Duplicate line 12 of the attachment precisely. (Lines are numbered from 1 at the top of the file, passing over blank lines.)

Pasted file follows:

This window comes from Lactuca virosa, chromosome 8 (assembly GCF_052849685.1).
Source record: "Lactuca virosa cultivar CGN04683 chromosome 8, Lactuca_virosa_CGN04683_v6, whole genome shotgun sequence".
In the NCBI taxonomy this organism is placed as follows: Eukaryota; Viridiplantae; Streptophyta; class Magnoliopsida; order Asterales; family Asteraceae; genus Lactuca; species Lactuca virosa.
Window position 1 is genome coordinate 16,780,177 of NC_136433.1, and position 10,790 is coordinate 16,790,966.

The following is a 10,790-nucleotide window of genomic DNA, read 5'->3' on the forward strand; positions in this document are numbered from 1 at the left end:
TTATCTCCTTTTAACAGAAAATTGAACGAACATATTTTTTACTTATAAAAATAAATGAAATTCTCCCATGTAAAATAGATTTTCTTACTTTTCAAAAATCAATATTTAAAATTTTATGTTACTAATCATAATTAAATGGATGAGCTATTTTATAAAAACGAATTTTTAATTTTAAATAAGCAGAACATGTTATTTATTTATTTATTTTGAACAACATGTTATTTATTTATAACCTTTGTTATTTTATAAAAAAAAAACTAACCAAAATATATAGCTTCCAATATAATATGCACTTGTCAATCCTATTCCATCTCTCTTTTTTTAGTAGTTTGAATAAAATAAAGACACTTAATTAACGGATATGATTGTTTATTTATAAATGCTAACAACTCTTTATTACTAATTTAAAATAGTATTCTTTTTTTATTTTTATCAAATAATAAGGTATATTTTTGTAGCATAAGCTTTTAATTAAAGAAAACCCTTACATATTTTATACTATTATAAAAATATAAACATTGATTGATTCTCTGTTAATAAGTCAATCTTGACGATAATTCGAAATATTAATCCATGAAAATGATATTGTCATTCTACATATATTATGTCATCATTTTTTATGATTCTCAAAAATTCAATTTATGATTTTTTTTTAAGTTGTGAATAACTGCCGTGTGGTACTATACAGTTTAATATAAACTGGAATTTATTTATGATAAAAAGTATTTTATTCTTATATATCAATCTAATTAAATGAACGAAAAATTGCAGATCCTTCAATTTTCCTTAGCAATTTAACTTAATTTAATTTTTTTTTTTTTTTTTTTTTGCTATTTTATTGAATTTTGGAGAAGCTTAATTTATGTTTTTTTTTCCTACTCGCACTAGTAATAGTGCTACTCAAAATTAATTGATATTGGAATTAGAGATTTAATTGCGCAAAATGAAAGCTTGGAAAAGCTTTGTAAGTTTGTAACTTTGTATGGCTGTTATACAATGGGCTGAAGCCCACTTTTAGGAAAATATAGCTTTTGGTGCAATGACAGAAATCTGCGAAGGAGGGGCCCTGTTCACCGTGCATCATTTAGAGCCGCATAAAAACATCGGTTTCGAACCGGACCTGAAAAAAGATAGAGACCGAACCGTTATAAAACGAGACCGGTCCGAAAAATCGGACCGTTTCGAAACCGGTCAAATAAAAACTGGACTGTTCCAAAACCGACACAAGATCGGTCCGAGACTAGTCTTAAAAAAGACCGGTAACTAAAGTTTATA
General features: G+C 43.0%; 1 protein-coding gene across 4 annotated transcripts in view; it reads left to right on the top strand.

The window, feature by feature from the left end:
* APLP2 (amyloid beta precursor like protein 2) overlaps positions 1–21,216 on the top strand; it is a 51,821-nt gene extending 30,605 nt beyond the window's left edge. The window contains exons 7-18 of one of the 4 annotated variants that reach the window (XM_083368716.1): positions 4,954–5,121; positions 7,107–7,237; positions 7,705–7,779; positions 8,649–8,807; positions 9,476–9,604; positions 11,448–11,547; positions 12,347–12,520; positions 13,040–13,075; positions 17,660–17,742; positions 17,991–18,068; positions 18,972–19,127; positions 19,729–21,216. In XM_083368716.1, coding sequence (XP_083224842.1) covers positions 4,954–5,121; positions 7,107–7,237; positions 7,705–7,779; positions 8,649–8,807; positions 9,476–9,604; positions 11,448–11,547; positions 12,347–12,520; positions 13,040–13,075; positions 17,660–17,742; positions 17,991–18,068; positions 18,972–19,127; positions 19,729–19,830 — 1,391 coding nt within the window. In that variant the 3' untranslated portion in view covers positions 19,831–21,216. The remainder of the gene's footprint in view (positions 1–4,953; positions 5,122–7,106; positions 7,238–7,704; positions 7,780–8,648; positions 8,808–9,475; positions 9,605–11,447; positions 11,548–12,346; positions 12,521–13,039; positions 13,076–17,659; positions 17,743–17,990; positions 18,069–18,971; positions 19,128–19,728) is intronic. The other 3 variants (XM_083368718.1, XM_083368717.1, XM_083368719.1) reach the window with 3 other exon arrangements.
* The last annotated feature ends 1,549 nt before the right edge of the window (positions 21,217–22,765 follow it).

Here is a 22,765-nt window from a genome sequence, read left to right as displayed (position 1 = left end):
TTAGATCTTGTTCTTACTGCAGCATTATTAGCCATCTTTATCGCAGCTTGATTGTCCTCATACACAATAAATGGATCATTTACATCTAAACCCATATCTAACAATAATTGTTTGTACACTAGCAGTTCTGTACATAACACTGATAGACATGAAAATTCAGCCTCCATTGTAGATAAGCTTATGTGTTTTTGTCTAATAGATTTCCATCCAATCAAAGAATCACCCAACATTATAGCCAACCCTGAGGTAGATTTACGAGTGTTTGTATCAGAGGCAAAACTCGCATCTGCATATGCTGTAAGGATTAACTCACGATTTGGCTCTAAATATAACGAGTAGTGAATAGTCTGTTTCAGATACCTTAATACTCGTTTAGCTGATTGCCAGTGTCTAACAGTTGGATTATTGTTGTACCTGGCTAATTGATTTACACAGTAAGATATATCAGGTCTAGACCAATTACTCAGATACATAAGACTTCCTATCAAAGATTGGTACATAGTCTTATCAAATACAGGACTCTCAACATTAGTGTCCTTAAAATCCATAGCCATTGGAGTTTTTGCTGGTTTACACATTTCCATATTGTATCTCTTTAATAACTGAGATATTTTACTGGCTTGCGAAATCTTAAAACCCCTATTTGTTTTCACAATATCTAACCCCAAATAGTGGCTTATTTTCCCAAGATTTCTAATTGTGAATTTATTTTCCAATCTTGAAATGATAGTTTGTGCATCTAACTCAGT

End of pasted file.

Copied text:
TTAGATCTTGTTCTTACTGCAGCATTATTAGCCATCTTTATCGCAGCTTGATTGTCCTCATACACAATAAATGGATCATTTACATCTAAACCCATATCTAACAATAATTGTTTGTACACTAGCAGTTCTGTACATAACACTGATAGACATGAAAATTCAGCCTCCATTGTAGATAAGCTTATGTGTTTTTGTCTAATAGATTTCCATCCAATCAAAGAATCACCCAACATTATAGCCAACCCTGAGGTAGATTTACGAGTGTTTGTATCAGAGGCAAAACTCGCATCTGCATATGCTGTAAGGATTAACTCACGATTTGGCTCTAAATATAACGAGTAGTGAATAGTCTGTTTCAGATACCTTAATACTCGTTTAGCTGATTGCCAGTGTCTAACAGTTGGATTATTGTTGTACCTGGCTAATTGATTTACACAGTAAGATATATCAGGTCTAGACCAATTACTCAGATACATAAGACTTCCTATCAAAGATTGGTACATAGTCTTATCAAATACAGGACTCTCAACATTAGTGTCCTTAAAATCCATAGCCATTGGAGTTTTTGCTGGTTTACACATTTCCATATTGTATCTCTTTAATAACTGAGATATTTTACTGGCTTGCGAAATCTTAAAACCCCTATTTGTTTTCACAATATCTAACCCCAAATAGTGGCTTATTTTCCCAAGATTTCTAATTGTGAATTTATTTTCCAATCTTGAAATGATAGTTTGTGCATCTAACTCAGT